Shocked and surprised by the George Zimmerman verdict? Seriously? No justice in America? You gotta be kidding.

Old habits die hard in America, if and when they die at all.

As some have noted, race permeates and poisons every facet of our lives. It severely impacts our efforts to use education to make a better life for our families and criminalizes Black people for being born Black in a Eurocentric world. We are severely impacted by schools who disproportionately suspend and expel us, an economic system that continues to find ways to exploit us and an ever-expanding prison industrial complex that relies on a steady flow of Black people to become increasingly profitable.

Driving While Black, Shopping While Black, Living and Breathing While Black or simply Being Black are still all crimes that are punishable by death if you or someone you know happens to be caught in the wrong place at the wrong time.

In a very real way, each of us must share the blame for the murder of Trayvon Martin and all the young Black people who have lost their lives to violence, be it at the hands of a racist neighbor, trigger-happy cop or another Black youth. We have failed to continue to provide a circle of protection around the most vulnerable among us to shield them from acts of violence and hatred. This was once something that was once second nature to Black people, particularly in the Deep South, but we have become a fragmented people with the onset of integration and other recent developments.

Some of us are now too busy, too cool, too important, too educated or too successful to concern ourselves with the plight of the rest of the community. We figured that if we earned the right degree, got the right job, moved to the right suburb and bought the right car and home all of our problems would disappear. We should be reminded that Trayvon Martin was murdered in a nice neighborhood with nice cars and homes and none of that could protect him from a mindset that suggests Black males are to be feared and Black people have no rights that white people are bound by law to respect.

Some of us with the most resources who are best equipped to uplift the community often make a conscious decision to do and say nothing to challenge or offend the white power structure. Motivated by fear and/or greed, they decide that nothing or anyone is worth the risk of losing their perks and creature comforts. While we can’t make anyone love themselves or invest in the community, we can make sure that those we elect to lead and represent us either do their jobs or find themselves on the receiving end of a pink slip.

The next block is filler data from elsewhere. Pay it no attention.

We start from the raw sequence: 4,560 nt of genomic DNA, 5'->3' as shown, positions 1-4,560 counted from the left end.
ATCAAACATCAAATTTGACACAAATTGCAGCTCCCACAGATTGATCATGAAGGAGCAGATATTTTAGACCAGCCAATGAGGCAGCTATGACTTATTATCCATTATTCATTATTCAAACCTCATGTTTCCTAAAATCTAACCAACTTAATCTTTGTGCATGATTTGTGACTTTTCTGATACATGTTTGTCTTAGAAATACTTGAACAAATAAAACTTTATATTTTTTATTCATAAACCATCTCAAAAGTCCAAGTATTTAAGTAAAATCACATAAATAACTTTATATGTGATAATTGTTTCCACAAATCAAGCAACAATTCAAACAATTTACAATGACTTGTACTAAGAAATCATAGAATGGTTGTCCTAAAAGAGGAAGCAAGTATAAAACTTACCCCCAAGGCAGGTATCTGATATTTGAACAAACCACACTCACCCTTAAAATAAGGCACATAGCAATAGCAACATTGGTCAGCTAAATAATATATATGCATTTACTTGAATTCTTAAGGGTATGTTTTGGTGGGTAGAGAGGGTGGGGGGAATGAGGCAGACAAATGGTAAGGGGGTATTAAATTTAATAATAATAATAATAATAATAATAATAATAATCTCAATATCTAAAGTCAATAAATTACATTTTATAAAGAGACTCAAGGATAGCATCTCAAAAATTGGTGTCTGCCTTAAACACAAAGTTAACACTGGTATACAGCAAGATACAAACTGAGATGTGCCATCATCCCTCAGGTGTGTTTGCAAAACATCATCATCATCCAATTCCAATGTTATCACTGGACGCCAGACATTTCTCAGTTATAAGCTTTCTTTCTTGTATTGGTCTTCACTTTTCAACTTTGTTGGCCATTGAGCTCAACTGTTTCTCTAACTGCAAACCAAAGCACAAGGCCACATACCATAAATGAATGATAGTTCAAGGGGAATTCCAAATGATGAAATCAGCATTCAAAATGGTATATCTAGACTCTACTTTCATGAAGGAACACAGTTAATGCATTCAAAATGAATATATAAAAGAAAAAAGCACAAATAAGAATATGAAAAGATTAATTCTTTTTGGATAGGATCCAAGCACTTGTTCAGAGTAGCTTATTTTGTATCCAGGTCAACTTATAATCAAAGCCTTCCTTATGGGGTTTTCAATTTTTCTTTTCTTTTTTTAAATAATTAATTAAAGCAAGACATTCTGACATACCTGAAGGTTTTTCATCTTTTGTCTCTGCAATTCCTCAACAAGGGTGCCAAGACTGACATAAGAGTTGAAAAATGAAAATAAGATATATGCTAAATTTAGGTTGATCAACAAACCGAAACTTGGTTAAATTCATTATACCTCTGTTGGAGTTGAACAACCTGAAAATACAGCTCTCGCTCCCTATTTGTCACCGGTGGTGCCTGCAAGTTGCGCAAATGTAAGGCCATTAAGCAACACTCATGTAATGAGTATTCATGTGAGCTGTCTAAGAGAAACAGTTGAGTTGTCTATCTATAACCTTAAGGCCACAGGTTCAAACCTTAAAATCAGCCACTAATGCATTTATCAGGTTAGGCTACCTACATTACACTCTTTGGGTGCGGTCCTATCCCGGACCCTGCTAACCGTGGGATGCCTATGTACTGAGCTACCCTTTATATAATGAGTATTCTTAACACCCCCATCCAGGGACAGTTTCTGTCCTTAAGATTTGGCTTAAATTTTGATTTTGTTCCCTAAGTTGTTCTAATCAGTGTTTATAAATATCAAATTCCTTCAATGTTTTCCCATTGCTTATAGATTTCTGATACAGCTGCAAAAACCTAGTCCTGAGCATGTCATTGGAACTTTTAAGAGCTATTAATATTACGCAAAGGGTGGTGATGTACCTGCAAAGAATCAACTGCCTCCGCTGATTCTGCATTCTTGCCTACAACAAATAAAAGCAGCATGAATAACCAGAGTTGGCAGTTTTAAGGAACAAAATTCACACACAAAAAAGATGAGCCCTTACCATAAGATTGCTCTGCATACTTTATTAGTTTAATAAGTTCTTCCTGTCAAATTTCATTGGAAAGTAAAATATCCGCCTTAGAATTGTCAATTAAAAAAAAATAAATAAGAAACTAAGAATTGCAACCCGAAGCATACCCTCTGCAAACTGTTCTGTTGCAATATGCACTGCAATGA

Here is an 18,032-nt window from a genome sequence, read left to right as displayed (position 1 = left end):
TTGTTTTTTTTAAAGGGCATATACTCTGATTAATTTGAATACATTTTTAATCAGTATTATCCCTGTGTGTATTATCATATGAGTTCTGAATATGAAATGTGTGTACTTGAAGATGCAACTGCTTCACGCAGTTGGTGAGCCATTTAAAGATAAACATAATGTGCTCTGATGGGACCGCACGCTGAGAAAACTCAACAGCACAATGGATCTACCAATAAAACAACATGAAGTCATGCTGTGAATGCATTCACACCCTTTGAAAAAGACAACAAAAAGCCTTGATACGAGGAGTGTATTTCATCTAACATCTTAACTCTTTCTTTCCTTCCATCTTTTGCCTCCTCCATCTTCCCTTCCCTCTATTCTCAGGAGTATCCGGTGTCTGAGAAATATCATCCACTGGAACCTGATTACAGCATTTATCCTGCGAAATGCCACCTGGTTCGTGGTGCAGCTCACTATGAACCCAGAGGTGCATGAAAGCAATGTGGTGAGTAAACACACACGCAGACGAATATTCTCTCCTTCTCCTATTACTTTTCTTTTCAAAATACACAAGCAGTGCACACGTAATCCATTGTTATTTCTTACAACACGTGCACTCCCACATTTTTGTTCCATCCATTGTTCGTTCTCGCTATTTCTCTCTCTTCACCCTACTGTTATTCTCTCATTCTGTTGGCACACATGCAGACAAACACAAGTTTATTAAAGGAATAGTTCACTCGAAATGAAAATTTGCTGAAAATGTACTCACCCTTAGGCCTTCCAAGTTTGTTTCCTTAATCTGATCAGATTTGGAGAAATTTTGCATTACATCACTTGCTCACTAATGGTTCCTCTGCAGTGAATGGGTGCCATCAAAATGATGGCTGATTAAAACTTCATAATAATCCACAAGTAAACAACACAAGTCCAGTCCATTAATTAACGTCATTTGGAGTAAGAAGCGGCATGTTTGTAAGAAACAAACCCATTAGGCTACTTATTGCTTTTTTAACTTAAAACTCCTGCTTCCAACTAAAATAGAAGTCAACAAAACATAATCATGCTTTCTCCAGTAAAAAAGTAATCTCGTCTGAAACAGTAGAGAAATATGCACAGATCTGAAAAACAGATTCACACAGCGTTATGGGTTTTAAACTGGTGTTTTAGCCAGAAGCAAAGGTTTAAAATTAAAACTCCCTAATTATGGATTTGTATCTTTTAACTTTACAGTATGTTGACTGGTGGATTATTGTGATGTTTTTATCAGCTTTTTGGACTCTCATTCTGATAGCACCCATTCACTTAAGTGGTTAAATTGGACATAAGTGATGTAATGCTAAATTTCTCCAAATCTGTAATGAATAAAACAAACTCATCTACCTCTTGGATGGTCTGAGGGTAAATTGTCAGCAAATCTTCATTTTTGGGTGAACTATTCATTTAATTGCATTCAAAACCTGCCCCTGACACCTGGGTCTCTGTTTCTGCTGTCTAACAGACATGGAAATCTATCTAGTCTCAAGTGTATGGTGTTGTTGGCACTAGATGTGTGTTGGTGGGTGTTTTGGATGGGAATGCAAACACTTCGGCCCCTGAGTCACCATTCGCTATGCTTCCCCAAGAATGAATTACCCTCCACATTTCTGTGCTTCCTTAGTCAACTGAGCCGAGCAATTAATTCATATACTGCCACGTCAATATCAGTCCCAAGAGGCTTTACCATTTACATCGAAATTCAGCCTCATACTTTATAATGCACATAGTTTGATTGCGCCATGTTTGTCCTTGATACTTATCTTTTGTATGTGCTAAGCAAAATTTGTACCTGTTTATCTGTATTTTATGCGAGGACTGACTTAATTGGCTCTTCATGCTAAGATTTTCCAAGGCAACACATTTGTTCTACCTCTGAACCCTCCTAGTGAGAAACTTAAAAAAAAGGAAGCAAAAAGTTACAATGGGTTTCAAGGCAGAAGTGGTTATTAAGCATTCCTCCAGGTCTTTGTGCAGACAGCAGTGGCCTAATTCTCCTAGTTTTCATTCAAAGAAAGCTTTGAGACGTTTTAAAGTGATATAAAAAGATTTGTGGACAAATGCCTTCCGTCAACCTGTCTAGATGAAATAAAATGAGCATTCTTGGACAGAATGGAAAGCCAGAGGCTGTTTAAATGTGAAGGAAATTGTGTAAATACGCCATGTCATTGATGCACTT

Speaking of fear, we need to organize and continue to grow to become a dynamic, energetic people that lets everyone in the world know that we will not stand for being treated like second- or third-class citizens.
Those who offend us or violate our rights should be held accountable.

We spend too much time watching reality TV, posting messages and images on Facebook and Twitter and engaging in similar activities that distract us from building strong families and communities that can love, nurture, educate, inspire and protect our children. We don’t have the luxury of using our precious time to engage in meaningless activities that do little to uplift and empower us.

Apathy and ignorance are luxuries we can’t afford.

We need to get up every day and act like we know that we are constantly under attack. We are the usual suspects, the proverbial menaces to society and the perpetual enemies of the state. This system was never intended to make life better for us — it is designed to criminalize, marginalize, brutalize. control, exploit, contain, incarcerate and exterminate Black people.

We need to be truthful with ourselves and our children about what we are up against and what it takes to survive and have a shot at a decent life in America. We need to be vigilant about protecting ourselves against laws and practices that destabilize Black families and communities and become re-acquainted with the African-centered principle that teaches us that what affects one of us affects all of us. I am because we are. Therefore, it is in my best interest to fight for justice, fairness and equal protection under the law because if racial animus or violence claims the life of my neighbor’s children, sooner or later it will return to devour my sons and daughters.

We really are all in this together.

Whether we’re talking about the murder of Trayvon or the scourge of violence that continues to claim the lives of many young Black men, we need to step up and make the world safe for young Black men and all Black people. We can’t afford to be detached and unengaged because we believe that what happened to Trayvon Martin, Yusuf Hawkins, Sean Bell and Oscar Grant could never happen to our sons and grandsons?

Like Dr. King said, injustice anywhere is a threat to justice everywhere.

It’s imperative that we fight for justice for all the Trayvon Martins, Wendell Allens and Sean Bells of the world, not just the ones whose stories make the evening news. We have to put on our war clothes and fight every day for justice if we are ever going to be free.

That means fighting unjust voting laws, unfair sentencing laws, ordinances that give one group an advantage of others and illegal practices by law enforcement officers, judges and the criminal justice system.

In the spirit of Emmett Till, Yusuf Hawkins, Hector Peterson, Bobby Hutton, Adolph Grimes III, Justin Sipp and Wendell Allen, we need to fight like our lives depend on it, because they do.

We need to fight every day for justice for Trayvon Martin and all of us.

Are you in it to win it and down for your crown? I sure hope so.

All power to the people.

This article originally published in the July 22, 2013 print edition of The Louisiana Weekly newspaper.